The benefits of a dynasty trust for long-term wealth planning are no secret. Dynasty trusts combine important protections against creditors and divorce, as well as tax savings, with a long or unlimited duration, making them an invaluable tool for estate planners. In Texas, however, a long-standing law placed strict limits on the actual length of time that dynasty trusts could last. That is, until now. A newly enacted revision of the law now allows trusts in Texas to last for 300 years.
Before this new law, the Texas rule against perpetuities provided for an exacting (and somewhat convoluted) way of determining just how long a dynasty trust could endure. The rule permitted trusts to last no longer than the lifetime of anyone alive at time of trust creation who was identified in the trust (known as a “measuring life”), plus 21 years. For instance, if the youngest measuring life of a newly created trust was a baby who then lived to 80, then the maximum length of such a trust would have been about 100 years.
Accordingly, Texans wishing to create a longer-term trust have historically created the trust under the law of another state (such as a perpetual trust in Delaware, South Dakota or Alaska, or a 365-year trust in Nevada). To do so required naming a trustee in that chosen state. Now, Texans have the choice of keeping their trusts at home. There are still other protections that may favor creating an out-of-state trust in certain situations, but if the only concern is duration, a Texas trust is now an option.
300-Year Trust Allowed
The new law allows trusts to last up to 300 years from the effective date of the trust and applies to trusts with an effective date on or after Sept. 1, 2021. If your client creates an irrevocable trust during their life, the effective date is the date the trust is created. If your client’s will or living trust provides for trusts that will be activated on their death, then the effective date will be their date of death.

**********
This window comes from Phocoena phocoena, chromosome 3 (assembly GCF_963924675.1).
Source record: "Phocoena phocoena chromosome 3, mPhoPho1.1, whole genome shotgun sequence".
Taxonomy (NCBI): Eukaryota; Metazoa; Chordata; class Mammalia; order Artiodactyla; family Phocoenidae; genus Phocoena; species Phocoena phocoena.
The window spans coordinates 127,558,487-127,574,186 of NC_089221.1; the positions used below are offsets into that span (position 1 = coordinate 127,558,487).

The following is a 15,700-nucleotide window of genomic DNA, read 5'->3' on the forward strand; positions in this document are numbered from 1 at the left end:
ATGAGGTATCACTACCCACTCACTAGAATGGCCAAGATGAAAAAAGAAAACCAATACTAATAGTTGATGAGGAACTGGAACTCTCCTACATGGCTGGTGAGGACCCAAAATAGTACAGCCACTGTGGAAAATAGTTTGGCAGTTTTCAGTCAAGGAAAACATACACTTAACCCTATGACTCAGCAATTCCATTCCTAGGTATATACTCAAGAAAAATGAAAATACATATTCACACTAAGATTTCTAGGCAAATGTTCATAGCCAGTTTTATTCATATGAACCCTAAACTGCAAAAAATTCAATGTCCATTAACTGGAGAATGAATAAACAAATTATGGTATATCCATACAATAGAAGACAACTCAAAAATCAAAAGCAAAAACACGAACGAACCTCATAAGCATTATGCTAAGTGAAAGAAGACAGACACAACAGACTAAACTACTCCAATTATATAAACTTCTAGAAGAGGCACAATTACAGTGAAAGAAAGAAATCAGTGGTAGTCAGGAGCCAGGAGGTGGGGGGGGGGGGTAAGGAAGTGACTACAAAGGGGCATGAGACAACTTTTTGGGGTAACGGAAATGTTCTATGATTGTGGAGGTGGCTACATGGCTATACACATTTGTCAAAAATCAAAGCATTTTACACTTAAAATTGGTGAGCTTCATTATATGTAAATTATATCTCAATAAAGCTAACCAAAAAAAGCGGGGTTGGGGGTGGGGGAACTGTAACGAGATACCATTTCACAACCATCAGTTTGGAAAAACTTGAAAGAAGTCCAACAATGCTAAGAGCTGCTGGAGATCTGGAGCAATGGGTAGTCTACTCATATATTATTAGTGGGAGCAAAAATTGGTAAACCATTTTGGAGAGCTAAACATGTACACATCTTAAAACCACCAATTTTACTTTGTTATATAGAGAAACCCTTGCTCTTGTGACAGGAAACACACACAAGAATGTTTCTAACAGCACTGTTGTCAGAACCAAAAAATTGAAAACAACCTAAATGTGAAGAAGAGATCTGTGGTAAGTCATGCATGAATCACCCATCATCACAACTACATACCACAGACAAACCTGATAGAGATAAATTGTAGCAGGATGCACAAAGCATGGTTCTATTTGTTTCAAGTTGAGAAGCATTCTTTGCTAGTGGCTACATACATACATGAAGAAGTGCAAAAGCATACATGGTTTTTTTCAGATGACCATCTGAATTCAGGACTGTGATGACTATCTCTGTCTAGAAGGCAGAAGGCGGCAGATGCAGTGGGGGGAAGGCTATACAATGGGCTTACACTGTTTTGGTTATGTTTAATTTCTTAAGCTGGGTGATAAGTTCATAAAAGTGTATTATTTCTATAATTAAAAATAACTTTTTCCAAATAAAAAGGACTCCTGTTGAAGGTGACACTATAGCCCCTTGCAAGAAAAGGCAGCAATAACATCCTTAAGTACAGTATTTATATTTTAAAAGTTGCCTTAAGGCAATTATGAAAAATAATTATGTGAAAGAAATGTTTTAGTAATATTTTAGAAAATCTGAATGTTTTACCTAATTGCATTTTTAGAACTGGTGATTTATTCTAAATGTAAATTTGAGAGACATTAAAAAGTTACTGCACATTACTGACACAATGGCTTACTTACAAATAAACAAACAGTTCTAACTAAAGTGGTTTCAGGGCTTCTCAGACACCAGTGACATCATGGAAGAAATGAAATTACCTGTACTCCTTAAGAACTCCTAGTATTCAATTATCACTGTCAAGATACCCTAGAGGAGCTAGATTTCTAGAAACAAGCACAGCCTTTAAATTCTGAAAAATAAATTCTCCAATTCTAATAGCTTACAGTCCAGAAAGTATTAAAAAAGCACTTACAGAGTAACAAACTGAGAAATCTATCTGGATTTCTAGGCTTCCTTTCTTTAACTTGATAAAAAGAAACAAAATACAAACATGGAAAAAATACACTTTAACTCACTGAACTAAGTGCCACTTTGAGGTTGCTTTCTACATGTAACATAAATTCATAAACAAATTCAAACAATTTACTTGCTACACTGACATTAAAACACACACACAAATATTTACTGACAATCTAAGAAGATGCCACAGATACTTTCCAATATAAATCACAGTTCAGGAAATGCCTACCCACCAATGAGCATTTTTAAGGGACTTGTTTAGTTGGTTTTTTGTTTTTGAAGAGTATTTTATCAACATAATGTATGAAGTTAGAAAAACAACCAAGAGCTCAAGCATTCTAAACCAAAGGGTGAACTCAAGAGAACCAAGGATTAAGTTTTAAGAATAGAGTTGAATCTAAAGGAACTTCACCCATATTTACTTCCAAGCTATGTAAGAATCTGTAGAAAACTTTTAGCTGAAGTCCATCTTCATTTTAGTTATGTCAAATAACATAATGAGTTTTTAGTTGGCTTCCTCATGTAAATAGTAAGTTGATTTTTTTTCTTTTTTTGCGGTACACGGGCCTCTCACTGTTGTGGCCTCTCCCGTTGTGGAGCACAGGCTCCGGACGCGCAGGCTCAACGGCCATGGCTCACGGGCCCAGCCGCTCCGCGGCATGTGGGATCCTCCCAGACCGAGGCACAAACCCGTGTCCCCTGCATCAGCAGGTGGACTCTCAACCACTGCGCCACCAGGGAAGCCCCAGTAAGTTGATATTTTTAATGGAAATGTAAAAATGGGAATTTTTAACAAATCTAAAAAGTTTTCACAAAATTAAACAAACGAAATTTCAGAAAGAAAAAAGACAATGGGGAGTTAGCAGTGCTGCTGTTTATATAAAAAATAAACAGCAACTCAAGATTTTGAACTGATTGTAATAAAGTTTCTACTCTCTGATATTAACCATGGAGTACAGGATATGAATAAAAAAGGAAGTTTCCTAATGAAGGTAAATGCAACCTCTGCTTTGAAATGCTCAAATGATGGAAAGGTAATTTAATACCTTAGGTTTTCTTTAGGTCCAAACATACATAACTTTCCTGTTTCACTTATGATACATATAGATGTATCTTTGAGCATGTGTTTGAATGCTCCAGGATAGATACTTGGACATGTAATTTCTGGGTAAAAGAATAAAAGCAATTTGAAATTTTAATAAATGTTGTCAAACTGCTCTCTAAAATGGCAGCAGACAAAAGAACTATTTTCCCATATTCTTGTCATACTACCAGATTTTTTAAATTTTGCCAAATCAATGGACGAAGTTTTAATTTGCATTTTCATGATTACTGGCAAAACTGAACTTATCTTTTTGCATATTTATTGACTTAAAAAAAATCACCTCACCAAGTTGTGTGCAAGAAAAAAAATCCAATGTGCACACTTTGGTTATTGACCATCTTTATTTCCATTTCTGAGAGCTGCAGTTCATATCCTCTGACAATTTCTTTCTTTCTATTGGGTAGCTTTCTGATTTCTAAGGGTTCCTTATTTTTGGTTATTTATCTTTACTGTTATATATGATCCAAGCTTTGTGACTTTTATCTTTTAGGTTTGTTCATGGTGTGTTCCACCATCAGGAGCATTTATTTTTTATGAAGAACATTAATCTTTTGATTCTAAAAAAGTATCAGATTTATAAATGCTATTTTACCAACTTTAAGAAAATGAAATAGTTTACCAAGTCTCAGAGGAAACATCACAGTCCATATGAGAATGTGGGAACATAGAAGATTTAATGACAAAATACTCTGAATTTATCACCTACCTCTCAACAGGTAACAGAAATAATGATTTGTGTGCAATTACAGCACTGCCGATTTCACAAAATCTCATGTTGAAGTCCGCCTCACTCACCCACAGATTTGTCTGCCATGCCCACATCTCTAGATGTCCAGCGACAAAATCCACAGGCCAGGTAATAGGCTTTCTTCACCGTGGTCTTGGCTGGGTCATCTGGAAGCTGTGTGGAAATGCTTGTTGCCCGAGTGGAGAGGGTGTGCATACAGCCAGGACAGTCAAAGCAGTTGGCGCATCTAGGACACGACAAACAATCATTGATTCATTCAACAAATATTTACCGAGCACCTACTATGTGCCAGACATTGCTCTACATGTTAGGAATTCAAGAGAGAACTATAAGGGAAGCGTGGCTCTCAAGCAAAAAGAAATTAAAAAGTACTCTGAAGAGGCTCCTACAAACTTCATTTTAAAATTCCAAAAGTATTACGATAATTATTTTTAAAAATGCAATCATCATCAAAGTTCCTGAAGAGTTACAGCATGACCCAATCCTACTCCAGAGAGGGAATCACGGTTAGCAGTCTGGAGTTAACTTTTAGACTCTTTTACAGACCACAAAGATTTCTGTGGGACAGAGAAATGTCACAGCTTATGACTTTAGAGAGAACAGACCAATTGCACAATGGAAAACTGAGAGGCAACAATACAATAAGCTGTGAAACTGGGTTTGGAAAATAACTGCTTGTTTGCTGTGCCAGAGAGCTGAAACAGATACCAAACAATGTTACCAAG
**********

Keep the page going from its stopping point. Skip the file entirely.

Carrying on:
It’s important to note that there are two significant exceptions to the law. The first, which also existed under the previous version of the law, is that charitable trusts aren’t subject to any durational limitations. The second relates to trusts holding real property assets. The new law includes a provision that precludes a trust from being used to retain or otherwise tie up a real property asset for longer than a period of 100 years.
For existing revocable trusts that don’t become irrevocable until after Sept. 1, 2021, the trust can be amended to extend the term under the provisions of the new law. The trust would need to be amended to include language stating that “an interest in the trust vests under the provisions of Section 112.036 applicable to trusts on the date that the interest vests.” Those clients who have a will or living trust currently in place that provides for a trust to be activated on their death will need to have their documents amended to take advantage of the new law’s provisions.
For established irrevocable trusts created before Sept. 1, 2021, there are certain procedures that could potentially allow for the trust to be modified to take advantage of the new longer duration. While estate planners are currently exploring those procedures and the ways in which they could be used, the analysis should take place on a trust-by-trust basis, taking into consideration the facts of each case.
Interestingly, there are some who believe this law could be challenged for potentially violating a provision of the Texas Constitution prohibiting perpetuities: “Perpetuities and monopolies are contrary to the genius of a free government, and shall never be allowed…” (Article I, Section 26 of the Texas Constitution). It’s unclear if this law will be seen as allowing perpetuities in opposition to the Texas Constitution or rather will be seen as more clearly defining the length of an allowable duration within constitutional parameters.
Regardless of the uncertainties that are typical whenever a long-standing law undergoes a substantial revision, one thing is quite certain: Texans can act now to take advantage of the change. By amending current estate plans or establishing new trusts, having a true Texas dynasty trust can finally become a reality.